Skip to Content

Term Sheet — Friday, December 9

Layoff Watch and Founder-Friendly Boards

It’s the kind of thing that stinks to be right about. Earlier this week I predicted that many startups would go through end-of-year layoffs. Some are trimming headcount after over-expanding relative to their projections. Some are shifting strategies. Others are in survival mode. So far, I’ve written about layoffs at well-funded startups including AdRoll and Github. There are more where that came from.

• GuideSpark, a provider of software for human resources departments, laid off around 20% of its staff, or 60 people, in November, Term Sheet has learned. Guidespark Chief of Staff Pam Gonclaves confirmed the reduction “to expand and align its initiatives in the enterprise employee communications market,” and noted that employees were offered severance and outplacement assistance. The Menlo Park-based company has raised $42.5 million in venture funding from Meritech Capital Partners and Storm Ventures.

• On Tuesday, The Honest Company announced it would lay off 80 employees and close its office in Austin, Texas. President and co-founder Sean Kane and CFO David Parker will also step down. The news, which ran in Women’s Wear Daily, wasn’t picked up by the wider business press.

The Honest Company is Jessica Alba’s consumer products startup. It has raised $228 million in funding, valuing it at $1.7 billion, from Wellington Lightspeed, IVP, Iconiq, Pritzker Group, General Catalyst, Fidelity, and AllianceBernstein.

Earlier this year, the company was reportedly in talks to sell to a large consumer products company for around $1 billion. That deal never happened and in a surprise move, Unilever acquired Seventh Generation in October.

• Beepi, an online marketplace for used cars, will lay off 180 workers and close operations in 16 unprofitable cities. The company will merge with a new venture called Fair that has not yet launched.

Mountain View-based Beepi has raised $149 million in funding from investors including DST Global, Foundation Capital and Flight Ventures.

• Yik Yak, an Atlanta-based anonymous messaging app, laid off 30 employees, or 60% of its staff, The Verge reported. The company also lost its CTO earlier this year. The app’s growth has stalled, according to The Verge, ever since it began requiring users to use handles to post their anonymous messages.

YikYak raised $73.5 million from Sequoia Capital, Vaizra Investments, DCM Ventures, Azure Capital Partners, and Atlanta Ventures, valuing the company at $400 million. It’s not clear whether YikYak has developed a way to earn revenue.

• Founder Friendly: How did Mark Zuckerberg convince his board to let him create a third, non-voting class of Facebook stock, ensuring he retains control even if he sells all his stock, or, say, goes into politics for two years? Bloomberg revealed yesterday that he had some advice from inside the room. Facebook board member (and special committee member) Marc Andreessen coached him through negotiations, according to a shareholder lawsuit.

The argument that companies like Facebook, Alphabet, and many startups including Theranos make for giving their founders complete control is that it allows them to think long-term and not obsess over quarterly results. Shareholders are happy to hand over their voting power when times are good, as they have been at Facebook for the past three years. But there’s something icky about seeing how that power is negotiated and maintained. Further, given the volume of shady startup situations we’ve seen over the last year, I predict the era of founder-friendly governance at startups is winding down.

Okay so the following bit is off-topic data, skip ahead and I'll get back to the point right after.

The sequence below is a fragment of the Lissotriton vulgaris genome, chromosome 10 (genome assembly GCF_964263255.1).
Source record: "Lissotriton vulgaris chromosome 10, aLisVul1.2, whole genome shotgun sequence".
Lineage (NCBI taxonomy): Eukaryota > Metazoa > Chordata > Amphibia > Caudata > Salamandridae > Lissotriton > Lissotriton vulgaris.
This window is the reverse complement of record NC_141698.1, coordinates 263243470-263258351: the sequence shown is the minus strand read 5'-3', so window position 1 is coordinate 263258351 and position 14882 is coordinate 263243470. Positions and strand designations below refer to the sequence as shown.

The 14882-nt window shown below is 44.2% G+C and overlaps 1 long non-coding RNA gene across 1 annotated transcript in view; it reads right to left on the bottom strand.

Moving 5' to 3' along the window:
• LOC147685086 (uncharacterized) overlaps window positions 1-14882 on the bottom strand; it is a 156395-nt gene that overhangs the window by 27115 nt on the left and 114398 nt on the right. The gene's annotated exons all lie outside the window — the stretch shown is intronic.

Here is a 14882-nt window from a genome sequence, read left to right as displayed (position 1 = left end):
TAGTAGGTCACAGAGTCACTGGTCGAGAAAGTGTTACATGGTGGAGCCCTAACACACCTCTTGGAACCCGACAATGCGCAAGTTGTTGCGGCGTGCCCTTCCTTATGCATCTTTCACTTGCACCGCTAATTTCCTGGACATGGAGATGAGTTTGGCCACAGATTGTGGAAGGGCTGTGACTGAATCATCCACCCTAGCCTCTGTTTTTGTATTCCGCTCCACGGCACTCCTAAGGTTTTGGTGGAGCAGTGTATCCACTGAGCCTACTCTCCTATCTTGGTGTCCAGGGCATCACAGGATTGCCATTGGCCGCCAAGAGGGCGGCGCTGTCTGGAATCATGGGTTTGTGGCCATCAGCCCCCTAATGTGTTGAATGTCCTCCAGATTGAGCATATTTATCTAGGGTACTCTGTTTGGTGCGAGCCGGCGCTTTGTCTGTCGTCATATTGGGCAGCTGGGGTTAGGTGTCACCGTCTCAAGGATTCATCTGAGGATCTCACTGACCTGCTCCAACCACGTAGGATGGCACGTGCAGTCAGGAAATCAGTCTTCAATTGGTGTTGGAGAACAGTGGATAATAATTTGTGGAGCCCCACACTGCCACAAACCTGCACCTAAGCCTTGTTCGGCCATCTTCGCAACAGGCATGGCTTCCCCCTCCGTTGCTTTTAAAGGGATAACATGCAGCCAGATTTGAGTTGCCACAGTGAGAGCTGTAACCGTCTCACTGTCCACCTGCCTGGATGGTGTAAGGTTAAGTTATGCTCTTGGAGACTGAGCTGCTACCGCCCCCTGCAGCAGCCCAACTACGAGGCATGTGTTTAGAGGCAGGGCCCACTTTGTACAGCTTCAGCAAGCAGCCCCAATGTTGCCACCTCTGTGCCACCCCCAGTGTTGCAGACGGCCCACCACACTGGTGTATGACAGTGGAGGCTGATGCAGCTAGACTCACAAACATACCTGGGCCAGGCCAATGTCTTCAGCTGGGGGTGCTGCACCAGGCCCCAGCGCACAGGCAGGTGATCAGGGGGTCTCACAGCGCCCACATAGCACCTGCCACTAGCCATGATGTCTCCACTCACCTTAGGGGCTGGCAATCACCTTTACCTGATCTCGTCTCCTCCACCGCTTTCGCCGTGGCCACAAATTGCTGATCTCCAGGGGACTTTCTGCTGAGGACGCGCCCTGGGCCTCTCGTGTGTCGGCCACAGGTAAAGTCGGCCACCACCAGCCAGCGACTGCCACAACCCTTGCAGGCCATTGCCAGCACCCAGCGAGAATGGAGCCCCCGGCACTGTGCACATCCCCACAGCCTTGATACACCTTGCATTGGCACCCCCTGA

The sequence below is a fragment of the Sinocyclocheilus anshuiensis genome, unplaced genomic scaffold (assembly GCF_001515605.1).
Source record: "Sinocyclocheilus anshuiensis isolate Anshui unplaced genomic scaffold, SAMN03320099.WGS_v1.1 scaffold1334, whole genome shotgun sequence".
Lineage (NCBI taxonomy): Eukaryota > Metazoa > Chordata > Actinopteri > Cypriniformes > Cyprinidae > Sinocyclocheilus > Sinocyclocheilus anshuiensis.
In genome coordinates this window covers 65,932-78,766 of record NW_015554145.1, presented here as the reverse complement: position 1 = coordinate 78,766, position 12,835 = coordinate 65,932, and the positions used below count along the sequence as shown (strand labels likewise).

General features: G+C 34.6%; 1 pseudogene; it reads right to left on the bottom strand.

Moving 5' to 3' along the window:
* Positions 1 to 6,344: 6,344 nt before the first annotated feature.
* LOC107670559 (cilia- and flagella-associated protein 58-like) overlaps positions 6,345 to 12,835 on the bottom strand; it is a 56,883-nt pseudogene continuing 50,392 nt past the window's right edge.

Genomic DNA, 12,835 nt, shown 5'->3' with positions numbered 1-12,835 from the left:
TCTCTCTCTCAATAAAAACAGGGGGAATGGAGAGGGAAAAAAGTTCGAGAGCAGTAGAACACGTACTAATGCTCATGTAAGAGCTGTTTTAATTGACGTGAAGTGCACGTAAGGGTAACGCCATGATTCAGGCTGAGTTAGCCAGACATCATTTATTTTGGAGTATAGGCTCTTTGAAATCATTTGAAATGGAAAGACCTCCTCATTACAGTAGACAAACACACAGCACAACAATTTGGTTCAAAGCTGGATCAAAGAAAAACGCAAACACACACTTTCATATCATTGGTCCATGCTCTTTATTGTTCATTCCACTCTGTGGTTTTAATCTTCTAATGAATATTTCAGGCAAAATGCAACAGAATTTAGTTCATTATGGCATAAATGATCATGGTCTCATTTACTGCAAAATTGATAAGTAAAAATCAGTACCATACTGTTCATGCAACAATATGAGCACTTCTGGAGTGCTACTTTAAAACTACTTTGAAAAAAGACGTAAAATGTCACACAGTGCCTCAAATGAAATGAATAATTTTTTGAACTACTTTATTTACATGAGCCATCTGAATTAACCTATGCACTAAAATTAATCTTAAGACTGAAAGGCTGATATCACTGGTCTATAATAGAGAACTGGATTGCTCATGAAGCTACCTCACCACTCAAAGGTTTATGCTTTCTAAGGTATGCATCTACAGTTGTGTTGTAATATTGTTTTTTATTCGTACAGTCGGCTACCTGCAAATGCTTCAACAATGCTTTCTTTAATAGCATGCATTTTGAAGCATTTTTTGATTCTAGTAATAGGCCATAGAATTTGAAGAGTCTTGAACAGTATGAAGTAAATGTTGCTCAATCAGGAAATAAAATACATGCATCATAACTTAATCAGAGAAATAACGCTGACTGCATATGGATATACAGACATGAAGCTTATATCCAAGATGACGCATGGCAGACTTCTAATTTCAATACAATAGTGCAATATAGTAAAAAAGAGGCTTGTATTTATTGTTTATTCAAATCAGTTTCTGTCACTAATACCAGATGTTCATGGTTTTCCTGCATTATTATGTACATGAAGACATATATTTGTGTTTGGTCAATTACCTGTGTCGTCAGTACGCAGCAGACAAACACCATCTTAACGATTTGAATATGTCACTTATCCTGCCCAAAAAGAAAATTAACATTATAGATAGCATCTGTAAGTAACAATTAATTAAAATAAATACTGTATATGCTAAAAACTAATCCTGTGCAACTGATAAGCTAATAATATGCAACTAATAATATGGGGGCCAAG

Coincidentally, my colleague Geoff Colvin (who has a newsletter about leadership), wrote yesterday about problematic boards, noting that board members at all companies, not just tech, don’t challenge their CEOs enough. He argued that companies need activist directors that challenge their executives:

The culture on most boards is getting along. Companies specifically seek directors who won’t be the squeaky wheel and cause tension, when that’s exactly what most boards need – activist directors willing to say what’s uncomfortable.

• Thanks to those of you that sent in predictions yesterday. Have a great weekend!



• Why colleges are getting a ‘C’ in investing

• Twitter, surveillance, and the challenges of selling social data

• Fast facts on the Trump cabinet.

• 3 charts that show the U.S. housing market has recovered

• Japan’s thrifty millennials

• Trump reverses China stance


Trump’s web of LLCs. QR codes for the elderly. A must-read on Magic Leap (subscription required). Investor’s remorse follows buyer’s remorse in big deals. The triumph of irrational thinking.


• Procore, a Carpinteria, Calif.-based maker of cloud-based construction software, raised $50 million in new funding. Iconiq Capital led the round. Procore is now valued at more than $1 billion, according to the Wall Street Journal. Read more.

• Molotov, a French maker of a digital DVR-like service, raised $23.3 million (€22 million) in new funding from Idinvest, Sky, TDF, and other investors, according to TechCrunch. Read more.

• Nantero, a Woburn, Mass.-based nanotechnology company developing next-generation memory using carbon nanotubes, raised $21 million in new funding. Globespan Capital Partners led the round, with participation from new and existing investors.

• Eutilex, a South Korea-based biopharmaceutical company focused on treating cancers and autoimmune diseases, raised $18.9 million in Series A funding from DS Asset Management, Kolon Investment, G.N. Tech Venture, and SNU Bio Angel.

• Thanx, a San Francisco-based company that provides customer loyalty products to merchants, raised $17.1 million in Series B financing. Icon Ventures and Sequoia Capital led the round, with participation from Javelin Venture Partners.

• Vesper, a Boston-based electronics startup, has raised $15 million in Series A round of funding led by Accomplice, with participation from Amazon’s Alexa Fund, Hyperplane, and Miraenano Tech.

• Vapogenix, a Houston, Texas-based developer of non-opioid medicine for localized pain, raised $8.2 million in new funding from Pamoja Capital, among other investors.